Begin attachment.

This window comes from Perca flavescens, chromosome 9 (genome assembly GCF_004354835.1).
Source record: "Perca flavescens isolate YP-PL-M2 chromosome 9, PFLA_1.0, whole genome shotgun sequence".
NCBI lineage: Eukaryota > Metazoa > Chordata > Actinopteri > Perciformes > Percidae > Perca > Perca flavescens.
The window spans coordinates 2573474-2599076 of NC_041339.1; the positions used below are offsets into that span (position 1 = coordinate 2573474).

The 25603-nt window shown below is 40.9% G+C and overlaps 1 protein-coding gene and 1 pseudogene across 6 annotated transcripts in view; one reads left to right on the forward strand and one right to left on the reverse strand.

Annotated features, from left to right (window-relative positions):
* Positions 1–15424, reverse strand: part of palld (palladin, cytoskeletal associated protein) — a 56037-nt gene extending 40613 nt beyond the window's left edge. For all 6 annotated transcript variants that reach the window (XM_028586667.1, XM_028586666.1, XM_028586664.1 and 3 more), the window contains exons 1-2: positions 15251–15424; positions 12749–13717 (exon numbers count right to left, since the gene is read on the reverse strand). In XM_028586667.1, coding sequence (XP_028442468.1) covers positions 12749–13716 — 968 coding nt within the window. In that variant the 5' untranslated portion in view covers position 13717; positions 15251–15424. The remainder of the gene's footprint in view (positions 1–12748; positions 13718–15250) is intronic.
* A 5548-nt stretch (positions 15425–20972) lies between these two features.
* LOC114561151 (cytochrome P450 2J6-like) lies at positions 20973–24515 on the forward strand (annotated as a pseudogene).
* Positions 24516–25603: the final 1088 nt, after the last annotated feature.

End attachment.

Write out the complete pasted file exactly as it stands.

This window comes from Perca flavescens, chromosome 9 (genome assembly GCF_004354835.1).
Source record: "Perca flavescens isolate YP-PL-M2 chromosome 9, PFLA_1.0, whole genome shotgun sequence".
NCBI lineage: Eukaryota > Metazoa > Chordata > Actinopteri > Perciformes > Percidae > Perca > Perca flavescens.
The window spans coordinates 2573474-2599076 of NC_041339.1; the positions used below are offsets into that span (position 1 = coordinate 2573474).

The 25603-nt window shown below is 40.9% G+C and overlaps 1 protein-coding gene and 1 pseudogene across 6 annotated transcripts in view; one reads left to right on the forward strand and one right to left on the reverse strand.

Annotated features, from left to right (window-relative positions):
* Positions 1–15424, reverse strand: part of palld (palladin, cytoskeletal associated protein) — a 56037-nt gene extending 40613 nt beyond the window's left edge. For all 6 annotated transcript variants that reach the window (XM_028586667.1, XM_028586666.1, XM_028586664.1 and 3 more), the window contains exons 1-2: positions 15251–15424; positions 12749–13717 (exon numbers count right to left, since the gene is read on the reverse strand). In XM_028586667.1, coding sequence (XP_028442468.1) covers positions 12749–13716 — 968 coding nt within the window. In that variant the 5' untranslated portion in view covers position 13717; positions 15251–15424. The remainder of the gene's footprint in view (positions 1–12748; positions 13718–15250) is intronic.
* A 5548-nt stretch (positions 15425–20972) lies between these two features.
* LOC114561151 (cytochrome P450 2J6-like) lies at positions 20973–24515 on the forward strand (annotated as a pseudogene).
* Positions 24516–25603: the final 1088 nt, after the last annotated feature.